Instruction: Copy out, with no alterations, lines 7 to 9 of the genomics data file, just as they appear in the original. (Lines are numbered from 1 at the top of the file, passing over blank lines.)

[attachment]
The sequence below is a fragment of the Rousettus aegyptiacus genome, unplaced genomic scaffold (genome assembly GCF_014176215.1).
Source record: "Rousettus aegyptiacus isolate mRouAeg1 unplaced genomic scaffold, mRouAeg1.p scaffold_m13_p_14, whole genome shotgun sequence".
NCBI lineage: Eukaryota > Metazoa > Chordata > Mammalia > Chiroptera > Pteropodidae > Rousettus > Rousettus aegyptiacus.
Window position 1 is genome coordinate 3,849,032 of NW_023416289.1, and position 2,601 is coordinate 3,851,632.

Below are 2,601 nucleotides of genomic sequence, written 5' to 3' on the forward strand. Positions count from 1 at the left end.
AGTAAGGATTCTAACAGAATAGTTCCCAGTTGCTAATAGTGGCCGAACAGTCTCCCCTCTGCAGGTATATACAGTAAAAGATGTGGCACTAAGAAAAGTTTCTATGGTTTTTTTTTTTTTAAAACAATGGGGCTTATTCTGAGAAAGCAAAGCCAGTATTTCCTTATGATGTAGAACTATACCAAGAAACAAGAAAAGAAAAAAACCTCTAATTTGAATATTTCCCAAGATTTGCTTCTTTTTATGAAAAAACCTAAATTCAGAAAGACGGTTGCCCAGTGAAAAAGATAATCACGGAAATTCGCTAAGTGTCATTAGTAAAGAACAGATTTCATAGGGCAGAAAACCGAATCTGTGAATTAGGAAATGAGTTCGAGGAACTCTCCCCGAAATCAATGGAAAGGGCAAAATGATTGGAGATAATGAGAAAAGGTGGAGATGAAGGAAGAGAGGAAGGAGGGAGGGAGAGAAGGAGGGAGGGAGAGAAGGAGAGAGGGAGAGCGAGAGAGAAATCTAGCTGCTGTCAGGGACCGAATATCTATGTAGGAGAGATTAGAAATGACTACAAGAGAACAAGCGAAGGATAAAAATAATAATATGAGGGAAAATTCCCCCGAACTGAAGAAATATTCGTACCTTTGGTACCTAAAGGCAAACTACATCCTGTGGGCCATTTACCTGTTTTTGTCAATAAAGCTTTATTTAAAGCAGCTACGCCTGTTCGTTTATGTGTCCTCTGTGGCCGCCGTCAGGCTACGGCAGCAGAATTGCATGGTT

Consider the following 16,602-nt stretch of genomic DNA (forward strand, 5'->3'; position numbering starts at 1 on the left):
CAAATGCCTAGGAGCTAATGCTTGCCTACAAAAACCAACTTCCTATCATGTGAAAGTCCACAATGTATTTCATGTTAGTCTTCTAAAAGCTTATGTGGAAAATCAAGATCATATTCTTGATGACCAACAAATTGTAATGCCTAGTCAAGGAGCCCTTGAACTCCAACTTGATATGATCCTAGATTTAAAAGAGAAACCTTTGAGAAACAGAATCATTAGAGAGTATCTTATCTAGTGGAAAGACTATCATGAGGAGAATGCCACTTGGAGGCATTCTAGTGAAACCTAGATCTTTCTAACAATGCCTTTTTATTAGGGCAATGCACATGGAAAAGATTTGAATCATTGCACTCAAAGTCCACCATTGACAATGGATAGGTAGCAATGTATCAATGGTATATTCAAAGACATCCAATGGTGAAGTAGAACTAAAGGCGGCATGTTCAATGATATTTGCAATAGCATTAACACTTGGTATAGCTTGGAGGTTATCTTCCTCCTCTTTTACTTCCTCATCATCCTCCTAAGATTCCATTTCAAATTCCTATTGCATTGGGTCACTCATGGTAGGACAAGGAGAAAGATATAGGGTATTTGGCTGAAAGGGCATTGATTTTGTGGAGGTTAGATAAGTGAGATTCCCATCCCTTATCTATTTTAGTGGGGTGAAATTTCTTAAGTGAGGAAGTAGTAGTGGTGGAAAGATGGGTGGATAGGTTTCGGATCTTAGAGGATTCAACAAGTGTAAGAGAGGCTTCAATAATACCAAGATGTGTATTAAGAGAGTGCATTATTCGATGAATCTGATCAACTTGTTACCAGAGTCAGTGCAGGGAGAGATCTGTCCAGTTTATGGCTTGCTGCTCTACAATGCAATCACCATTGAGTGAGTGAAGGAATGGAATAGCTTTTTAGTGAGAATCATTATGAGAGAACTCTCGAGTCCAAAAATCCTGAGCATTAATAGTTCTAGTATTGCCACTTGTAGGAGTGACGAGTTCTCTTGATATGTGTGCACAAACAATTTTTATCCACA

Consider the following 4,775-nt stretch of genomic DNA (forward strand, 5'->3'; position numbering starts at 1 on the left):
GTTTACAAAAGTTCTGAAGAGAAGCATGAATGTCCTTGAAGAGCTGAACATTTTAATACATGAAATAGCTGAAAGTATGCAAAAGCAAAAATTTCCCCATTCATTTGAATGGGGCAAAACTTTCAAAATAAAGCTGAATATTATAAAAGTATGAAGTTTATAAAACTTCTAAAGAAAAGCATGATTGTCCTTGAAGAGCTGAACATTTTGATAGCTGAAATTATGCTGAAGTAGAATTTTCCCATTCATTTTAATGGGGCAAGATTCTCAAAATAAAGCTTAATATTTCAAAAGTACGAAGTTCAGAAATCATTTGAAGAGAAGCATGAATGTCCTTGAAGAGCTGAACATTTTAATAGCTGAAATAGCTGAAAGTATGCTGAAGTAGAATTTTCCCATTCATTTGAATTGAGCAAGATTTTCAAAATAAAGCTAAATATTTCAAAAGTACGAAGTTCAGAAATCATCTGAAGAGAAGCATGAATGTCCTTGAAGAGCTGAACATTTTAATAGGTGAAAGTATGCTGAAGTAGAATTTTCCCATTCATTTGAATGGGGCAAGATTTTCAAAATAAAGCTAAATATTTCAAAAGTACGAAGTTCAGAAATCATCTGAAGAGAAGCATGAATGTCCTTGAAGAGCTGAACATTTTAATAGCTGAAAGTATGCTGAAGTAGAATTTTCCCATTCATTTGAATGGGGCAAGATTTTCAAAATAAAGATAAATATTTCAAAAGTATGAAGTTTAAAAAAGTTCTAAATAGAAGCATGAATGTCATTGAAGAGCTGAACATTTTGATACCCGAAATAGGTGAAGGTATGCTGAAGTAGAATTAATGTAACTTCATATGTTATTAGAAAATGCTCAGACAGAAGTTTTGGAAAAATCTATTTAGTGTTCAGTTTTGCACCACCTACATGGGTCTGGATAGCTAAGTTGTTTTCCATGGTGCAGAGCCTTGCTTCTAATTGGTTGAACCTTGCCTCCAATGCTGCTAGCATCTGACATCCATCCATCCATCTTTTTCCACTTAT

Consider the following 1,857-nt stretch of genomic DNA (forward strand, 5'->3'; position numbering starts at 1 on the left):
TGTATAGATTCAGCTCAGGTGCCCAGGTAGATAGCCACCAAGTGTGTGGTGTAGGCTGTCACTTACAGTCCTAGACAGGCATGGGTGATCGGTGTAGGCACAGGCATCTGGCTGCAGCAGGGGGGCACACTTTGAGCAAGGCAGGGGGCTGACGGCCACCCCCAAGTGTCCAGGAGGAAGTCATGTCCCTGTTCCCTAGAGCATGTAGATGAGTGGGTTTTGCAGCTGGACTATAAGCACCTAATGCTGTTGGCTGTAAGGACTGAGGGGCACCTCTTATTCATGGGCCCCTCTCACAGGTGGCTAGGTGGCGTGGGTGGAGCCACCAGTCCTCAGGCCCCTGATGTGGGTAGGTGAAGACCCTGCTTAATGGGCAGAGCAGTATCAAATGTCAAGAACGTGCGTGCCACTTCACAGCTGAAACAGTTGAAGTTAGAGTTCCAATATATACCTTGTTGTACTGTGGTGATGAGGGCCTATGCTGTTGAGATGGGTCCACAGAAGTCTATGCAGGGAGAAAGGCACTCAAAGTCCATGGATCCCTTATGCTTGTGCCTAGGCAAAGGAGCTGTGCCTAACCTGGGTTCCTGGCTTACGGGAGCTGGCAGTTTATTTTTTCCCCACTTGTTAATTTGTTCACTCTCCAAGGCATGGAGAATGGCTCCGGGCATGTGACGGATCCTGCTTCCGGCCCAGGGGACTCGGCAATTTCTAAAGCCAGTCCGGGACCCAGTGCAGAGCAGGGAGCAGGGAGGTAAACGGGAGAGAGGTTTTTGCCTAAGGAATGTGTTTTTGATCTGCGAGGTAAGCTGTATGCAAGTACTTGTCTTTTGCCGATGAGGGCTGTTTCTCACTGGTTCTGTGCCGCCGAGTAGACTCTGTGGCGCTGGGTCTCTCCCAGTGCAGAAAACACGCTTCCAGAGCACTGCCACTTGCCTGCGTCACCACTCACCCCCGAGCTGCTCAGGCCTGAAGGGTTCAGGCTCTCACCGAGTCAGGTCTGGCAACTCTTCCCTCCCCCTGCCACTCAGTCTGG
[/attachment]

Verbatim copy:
Consider the following 16,602-nt stretch of genomic DNA (forward strand, 5'->3'; position numbering starts at 1 on the left):
CAAATGCCTAGGAGCTAATGCTTGCCTACAAAAACCAACTTCCTATCATGTGAAAGTCCACAATGTATTTCATGTTAGTCTTCTAAAAGCTTATGTGGAAAATCAAGATCATATTCTTGATGACCAACAAATTGTAATGCCTAGTCAAGGAGCCCTTGAACTCCAACTTGATATGATCCTAGATTTAAAAGAGAAACCTTTGAGAAACAGAATCATTAGAGAGTATCTTATCTAGTGGAAAGACTATCATGAGGAGAATGCCACTTGGAGGCATTCTAGTGAAACCTAGATCTTTCTAACAATGCCTTTTTATTAGGGCAATGCACATGGAAAAGATTTGAATCATTGCACTCAAAGTCCACCATTGACAATGGATAGGTAGCAATGTATCAATGGTATATTCAAAGACATCCAATGGTGAAGTAGAACTAAAGGCGGCATGTTCAATGATATTTGCAATAGCATTAACACTTGGTATAGCTTGGAGGTTATCTTCCTCCTCTTTTACTTCCTCATCATCCTCCTAAGATTCCATTTCAAATTCCTATTGCATTGGGTCACTCATGGTAGGACAAGGAGAAAGATATAGGGTATTTGGCTGAAAGGGCATTGATTTTGTGGAGGTTAGATAAGTGAGATTCCCATCCCTTATCTATTTTAGTGGGGTGAAATTTCTTAAGTGAGGAAGTAGTAGTGGTGGAAAGATGGGTGGATAGGTTTCGGATCTTAGAGGATTCAACAAGTGTAAGAGAGGCTTCAATAATACCAAGATGTGTATTAAGAGAGTGCATTATTCGATGAATCTGATCAACTTGTTACCAGAGTCAGTGCAGGGAGAGATCTGTCCAGTTTATGGCTTGCTGCTCTACAATGCAATCACCATTGAGTGAGTGAAGGAATGGAATAGCTTTTTAGTGAGAATCATTATGAGAGAACTCTCGAGTCCAAAAATCCTGAGCATTAATAGTTCTAGTATTGCCACTTGTAGGAGTGACGAGTTCTCTTGATATGTGTGCACAAACAATTTTTATCCACA

Consider the following 4,775-nt stretch of genomic DNA (forward strand, 5'->3'; position numbering starts at 1 on the left):